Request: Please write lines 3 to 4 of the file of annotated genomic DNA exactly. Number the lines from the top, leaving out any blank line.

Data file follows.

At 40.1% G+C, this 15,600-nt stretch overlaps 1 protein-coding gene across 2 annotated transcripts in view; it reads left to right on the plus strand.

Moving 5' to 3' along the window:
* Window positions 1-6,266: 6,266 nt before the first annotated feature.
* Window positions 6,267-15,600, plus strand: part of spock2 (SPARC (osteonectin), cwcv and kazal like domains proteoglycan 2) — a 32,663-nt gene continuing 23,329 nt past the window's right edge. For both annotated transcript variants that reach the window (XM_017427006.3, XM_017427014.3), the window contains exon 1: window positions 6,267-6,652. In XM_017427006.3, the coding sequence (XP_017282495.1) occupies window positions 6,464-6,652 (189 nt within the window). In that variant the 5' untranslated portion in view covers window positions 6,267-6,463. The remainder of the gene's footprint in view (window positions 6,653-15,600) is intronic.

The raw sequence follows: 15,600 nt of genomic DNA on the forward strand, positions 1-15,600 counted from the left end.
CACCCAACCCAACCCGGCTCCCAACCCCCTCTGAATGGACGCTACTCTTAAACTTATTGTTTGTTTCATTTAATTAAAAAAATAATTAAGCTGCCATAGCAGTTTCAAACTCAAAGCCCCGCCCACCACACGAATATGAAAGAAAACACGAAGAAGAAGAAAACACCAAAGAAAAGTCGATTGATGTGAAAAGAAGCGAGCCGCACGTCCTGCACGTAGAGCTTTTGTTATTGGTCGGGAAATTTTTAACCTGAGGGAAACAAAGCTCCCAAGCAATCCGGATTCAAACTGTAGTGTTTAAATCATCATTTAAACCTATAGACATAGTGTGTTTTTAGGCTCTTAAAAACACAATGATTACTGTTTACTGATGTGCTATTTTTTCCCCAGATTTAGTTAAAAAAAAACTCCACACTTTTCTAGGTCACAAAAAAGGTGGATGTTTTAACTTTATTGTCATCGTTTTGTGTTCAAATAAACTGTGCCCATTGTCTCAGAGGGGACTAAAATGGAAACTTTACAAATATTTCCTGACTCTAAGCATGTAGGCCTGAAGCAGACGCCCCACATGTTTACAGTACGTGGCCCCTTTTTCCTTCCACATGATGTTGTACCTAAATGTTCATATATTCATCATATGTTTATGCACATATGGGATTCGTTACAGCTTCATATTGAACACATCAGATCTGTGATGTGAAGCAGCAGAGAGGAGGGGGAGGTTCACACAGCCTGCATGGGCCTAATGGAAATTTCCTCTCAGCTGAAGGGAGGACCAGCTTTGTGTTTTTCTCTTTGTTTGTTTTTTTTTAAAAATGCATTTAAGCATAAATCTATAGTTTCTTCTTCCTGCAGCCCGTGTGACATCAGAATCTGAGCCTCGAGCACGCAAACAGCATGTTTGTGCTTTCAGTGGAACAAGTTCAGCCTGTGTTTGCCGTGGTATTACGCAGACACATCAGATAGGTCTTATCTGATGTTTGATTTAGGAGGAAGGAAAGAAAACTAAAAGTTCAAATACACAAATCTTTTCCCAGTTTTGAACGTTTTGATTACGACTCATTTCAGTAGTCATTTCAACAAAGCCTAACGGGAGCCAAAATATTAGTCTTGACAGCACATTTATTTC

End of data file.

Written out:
* Window positions 1-6,266: 6,266 nt before the first annotated feature.
* Window positions 6,267-15,600, plus strand: part of spock2 (SPARC (osteonectin), cwcv and kazal like domains proteoglycan 2) — a 32,663-nt gene continuing 23,329 nt past the window's right edge. For both annotated transcript variants that reach the window (XM_017427006.3, XM_017427014.3), the window contains exon 1: window positions 6,267-6,652. In XM_017427006.3, the coding sequence (XP_017282495.1) occupies window positions 6,464-6,652 (189 nt within the window). In that variant the 5' untranslated portion in view covers window positions 6,267-6,463. The remainder of the gene's footprint in view (window positions 6,653-15,600) is intronic.